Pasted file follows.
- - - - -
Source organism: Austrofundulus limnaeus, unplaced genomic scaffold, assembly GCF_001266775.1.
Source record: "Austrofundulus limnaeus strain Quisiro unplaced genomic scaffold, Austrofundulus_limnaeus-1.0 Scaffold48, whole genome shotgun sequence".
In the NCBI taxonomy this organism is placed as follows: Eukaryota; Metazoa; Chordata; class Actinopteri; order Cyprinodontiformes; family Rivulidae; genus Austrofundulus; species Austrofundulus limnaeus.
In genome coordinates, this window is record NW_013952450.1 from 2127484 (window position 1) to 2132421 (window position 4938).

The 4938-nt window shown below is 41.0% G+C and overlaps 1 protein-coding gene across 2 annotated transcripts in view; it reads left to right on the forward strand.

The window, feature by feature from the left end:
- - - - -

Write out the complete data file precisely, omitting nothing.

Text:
Source organism: Austrofundulus limnaeus, unplaced genomic scaffold, assembly GCF_001266775.1.
Source record: "Austrofundulus limnaeus strain Quisiro unplaced genomic scaffold, Austrofundulus_limnaeus-1.0 Scaffold48, whole genome shotgun sequence".
In the NCBI taxonomy this organism is placed as follows: Eukaryota; Metazoa; Chordata; class Actinopteri; order Cyprinodontiformes; family Rivulidae; genus Austrofundulus; species Austrofundulus limnaeus.
In genome coordinates, this window is record NW_013952450.1 from 2127484 (window position 1) to 2132421 (window position 4938).

The 4938-nt window shown below is 41.0% G+C and overlaps 1 protein-coding gene across 2 annotated transcripts in view; it reads left to right on the forward strand.

The window, feature by feature from the left end: